Ron Paul Says Accused Traitor is a Patriot<?xml:namespace prefix = o ns = "urn:schemas-microsoft-com:office:office" />
By Cliff Kincaid
As homosexual Army soldier Bradley Manning's treason trial continues at Fort Meade, Maryland, the support he has received from Republican presidential candidate Ron Paul has been curiously ignored by the major media, now touting Paul as someone who could win the January 3 Iowa Republican Caucuses. Paul has called Manning, a crossdresser with acknowledged mental problems, a "hero" and "patriot" for stealing government secrets and providing them to WikiLeaks.
Manning, who served as an intelligence analyst in Iraq, is charged with one of the most spectacular and damaging leaks of classified information in this country's history. The death penalty has been strangely ruled out in his case, but he could still face life in prison.
Admiral Mike Mullen, former Chairman of the Joint Chiefs of Staff, said the "irresponsible posting of stolen classified documents by WikiLeaks puts lives at risk and gives adversaries valuable information."
The Ron Paul 2012 website shows a young Ron Paul in a military uniform and as someone who would pursue a "pro-America foreign policy." It says, "As an Air Force veteran, Ron Paul believes national defense is the single most important responsibility the Constitution entrusts to the federal government."
It says nothing about the Congressman's support for accused Army traitor Bradley Manning.
However, speaking at a campaign rally, Paul said that while Manning may have "technically" broken the law against releasing classified information to WikiLeaks, he did so for the purpose of exposing the "horrible things" being carried out by the U.S. Government.
Referring to Manning's detention before trial, Paul said, "Should he be locked up and imprisoned?" Manning should be seen as a "political hero" and "true patriot who reveals what's going on," Paul said.
The Bradley Manning Support Network published an article saying that Paul believes that Manning is a "whistleblower" and his actions "are essential to the country."
There is no evidence that Manning, who flaunted his homosexuality in the Army, in violation of the "Don't ask, Don't tell" policy, was a member of a communist or leftist group. But his supporters come predominantly from the far-left. His backers include the Movement for a Democratic Society, a group of former Weather Underground members and radicals that includes Obama associate and terrorist Bill Ayers.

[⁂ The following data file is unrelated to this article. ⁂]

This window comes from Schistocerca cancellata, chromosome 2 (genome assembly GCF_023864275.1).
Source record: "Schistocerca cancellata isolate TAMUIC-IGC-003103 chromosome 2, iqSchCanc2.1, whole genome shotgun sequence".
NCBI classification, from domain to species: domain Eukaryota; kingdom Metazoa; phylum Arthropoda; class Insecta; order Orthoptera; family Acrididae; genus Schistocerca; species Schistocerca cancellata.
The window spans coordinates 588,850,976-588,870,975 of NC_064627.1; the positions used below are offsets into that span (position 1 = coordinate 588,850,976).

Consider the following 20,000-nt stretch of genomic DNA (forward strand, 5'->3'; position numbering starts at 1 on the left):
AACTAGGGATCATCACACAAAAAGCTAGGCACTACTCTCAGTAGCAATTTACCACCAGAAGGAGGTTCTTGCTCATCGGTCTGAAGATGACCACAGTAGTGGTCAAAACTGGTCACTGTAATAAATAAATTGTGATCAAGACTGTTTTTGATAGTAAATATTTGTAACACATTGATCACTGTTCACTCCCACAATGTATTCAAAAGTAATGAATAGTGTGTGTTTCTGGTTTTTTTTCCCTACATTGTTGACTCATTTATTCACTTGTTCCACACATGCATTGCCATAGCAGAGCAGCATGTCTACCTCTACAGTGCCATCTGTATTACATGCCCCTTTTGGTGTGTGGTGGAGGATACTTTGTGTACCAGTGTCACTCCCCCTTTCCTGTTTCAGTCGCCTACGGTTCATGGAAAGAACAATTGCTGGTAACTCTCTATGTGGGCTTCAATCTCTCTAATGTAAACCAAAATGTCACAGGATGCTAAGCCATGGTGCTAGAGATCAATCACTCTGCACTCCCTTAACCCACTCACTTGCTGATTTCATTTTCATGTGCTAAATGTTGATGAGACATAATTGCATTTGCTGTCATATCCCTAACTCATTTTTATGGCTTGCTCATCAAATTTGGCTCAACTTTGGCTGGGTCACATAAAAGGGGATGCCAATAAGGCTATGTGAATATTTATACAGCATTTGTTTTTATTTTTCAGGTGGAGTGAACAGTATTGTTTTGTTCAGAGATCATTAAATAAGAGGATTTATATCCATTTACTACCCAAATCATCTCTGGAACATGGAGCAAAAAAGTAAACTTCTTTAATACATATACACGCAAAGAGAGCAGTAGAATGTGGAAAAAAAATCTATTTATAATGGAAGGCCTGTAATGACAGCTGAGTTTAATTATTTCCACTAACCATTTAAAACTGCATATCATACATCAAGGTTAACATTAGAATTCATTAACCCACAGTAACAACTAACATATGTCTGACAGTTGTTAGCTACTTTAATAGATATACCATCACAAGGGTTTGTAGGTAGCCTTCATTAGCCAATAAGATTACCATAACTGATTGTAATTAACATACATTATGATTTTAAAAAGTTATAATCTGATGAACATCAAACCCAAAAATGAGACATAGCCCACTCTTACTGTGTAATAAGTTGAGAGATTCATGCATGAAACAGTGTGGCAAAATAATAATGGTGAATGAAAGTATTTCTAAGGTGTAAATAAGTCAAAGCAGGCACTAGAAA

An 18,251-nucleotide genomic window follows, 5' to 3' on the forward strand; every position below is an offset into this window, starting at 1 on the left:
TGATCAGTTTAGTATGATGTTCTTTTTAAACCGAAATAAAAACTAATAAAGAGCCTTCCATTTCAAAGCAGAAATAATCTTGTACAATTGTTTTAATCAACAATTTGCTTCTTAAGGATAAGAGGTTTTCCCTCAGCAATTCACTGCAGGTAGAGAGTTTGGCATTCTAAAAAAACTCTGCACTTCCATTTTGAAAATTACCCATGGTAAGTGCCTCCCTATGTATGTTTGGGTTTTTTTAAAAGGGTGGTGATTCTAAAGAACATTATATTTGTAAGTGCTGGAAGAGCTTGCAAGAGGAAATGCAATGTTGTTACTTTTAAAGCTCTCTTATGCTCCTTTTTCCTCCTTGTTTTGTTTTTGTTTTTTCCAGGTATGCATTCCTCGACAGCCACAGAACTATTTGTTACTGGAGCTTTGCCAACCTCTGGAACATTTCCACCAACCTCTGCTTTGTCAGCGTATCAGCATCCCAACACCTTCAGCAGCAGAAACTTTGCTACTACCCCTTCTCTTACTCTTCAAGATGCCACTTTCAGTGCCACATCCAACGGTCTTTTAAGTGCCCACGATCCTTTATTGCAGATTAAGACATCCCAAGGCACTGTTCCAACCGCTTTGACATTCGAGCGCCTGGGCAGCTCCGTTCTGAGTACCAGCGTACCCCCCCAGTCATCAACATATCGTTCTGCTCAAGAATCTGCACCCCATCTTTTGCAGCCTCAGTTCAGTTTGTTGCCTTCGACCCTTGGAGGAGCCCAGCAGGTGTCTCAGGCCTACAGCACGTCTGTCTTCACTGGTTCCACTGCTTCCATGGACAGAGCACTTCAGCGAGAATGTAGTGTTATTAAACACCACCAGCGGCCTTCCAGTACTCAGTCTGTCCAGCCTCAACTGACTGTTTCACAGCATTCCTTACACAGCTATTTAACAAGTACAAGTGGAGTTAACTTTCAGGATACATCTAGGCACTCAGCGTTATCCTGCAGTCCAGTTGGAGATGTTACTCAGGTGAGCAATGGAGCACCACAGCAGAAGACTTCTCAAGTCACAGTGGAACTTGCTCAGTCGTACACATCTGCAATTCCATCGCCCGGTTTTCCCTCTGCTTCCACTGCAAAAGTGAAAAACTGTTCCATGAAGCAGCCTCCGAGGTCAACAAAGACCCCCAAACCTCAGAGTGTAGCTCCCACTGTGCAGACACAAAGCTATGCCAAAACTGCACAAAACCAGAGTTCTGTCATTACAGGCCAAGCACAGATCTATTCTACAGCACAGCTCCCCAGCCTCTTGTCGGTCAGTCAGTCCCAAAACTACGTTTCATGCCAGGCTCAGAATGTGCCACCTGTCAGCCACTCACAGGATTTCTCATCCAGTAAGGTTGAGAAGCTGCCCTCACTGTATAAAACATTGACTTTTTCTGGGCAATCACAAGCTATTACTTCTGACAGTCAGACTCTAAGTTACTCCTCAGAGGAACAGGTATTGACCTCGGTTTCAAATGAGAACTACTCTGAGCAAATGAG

The Advisory Board of the Bradley Manning Support Network includes Robert Meeropol, whose parents, communists Ethel and Julius Rosenberg, were convicted of violating the Espionage Act and executed for giving the secret of the atomic bomb to the Soviet Union. Meeropol says "it is an honor to join a Board that includes Medea Benjamin of Code Pink, as well as Daniel Ellsberg of Pentagon Papers fame, and filmmaker Michael Moore, among others, but also because I believe it is imperative for as many people as possible to raise their voices in support of Manning."
On October 28, speaking in Iowa, Paul praised WikiLeaks for providing secret information about the conduct of the U.S. wars in Afghanistan and Iraq. The Moscow-funded Russia Today (RT) propaganda channel features a Paul speech in which the Congressman offered "his support to whistleblowers, applauding WikiLeaks in particular for exposing political fallacies."
In another broadcast, Paul attacked "state secrecy" and praised WikiLeaks for revealing "spying and meddling" by the U.S. Government.
WikiLeaks founder Julian Assange, who says he publishes and comments on leaked documents alleging government and corporate misconduct, is currently facing deportation from Britain on sex crimes charges.
Vice President Joseph Biden has said about Julian Assange and the WikiLeaks disclosures, "I would argue it's closer to being a high-tech terrorist than the Pentagon Papers."
In a New Yorker article, "Manning, Assange, and the Espionage Act," Raffi Khatchadourian said that Manning "appears to have broken a very clearly defined set of laws." And First Amendment lawyer Floyd Abrams told National Public Radio that while media organizations which publicized the WikiLeaks material will not face prosecution, Assange himself could be prosecuted by the U.S. Government under the Espionage Act.
More than a year ago, Rep. Peter King, chairman of the House Homeland Security Committee, wrote a letter to U.S. Attorney General Eric Holder asking him to prosecute Assange under the Espionage Act. He also wants Secretary of State Hillary Clinton to designate WikiLeaks a foreign terrorist organization.
The evidence introduced this week at Manning's pretrial hearing appears to prove that Manning and Assange worked together, a development that should make it easier for the Obama Department of Justice to prosecute Assange for conspiracy to violate the Espionage Act.
In a Daily Caller article, "Why conservatives must adopt Ron Paul's foreign policy," Jack Hunter writes that Paul is asking the "basic questions that Americans desperately need to ask" about U.S. foreign policy. But Hunter, the official Ron Paul 2012 campaign blogger, didn't address or explain Paul's support for Manning.
The Ron Paul website insists that the candidate supports an American intelligence community that deals with "legitimate threats" but doesn't explain how this is compatible with a system whereby "whistleblowers" like Manning decide on their own what classified information the government should be able to keep. Cliff Kincaid is the Director of the AIM Center for Investigative Journalism, and can be contacted at firstname.lastname@example.org
Worldview Weekend Foundation
PO BOX 1690
Collierville, TN, 38027 USA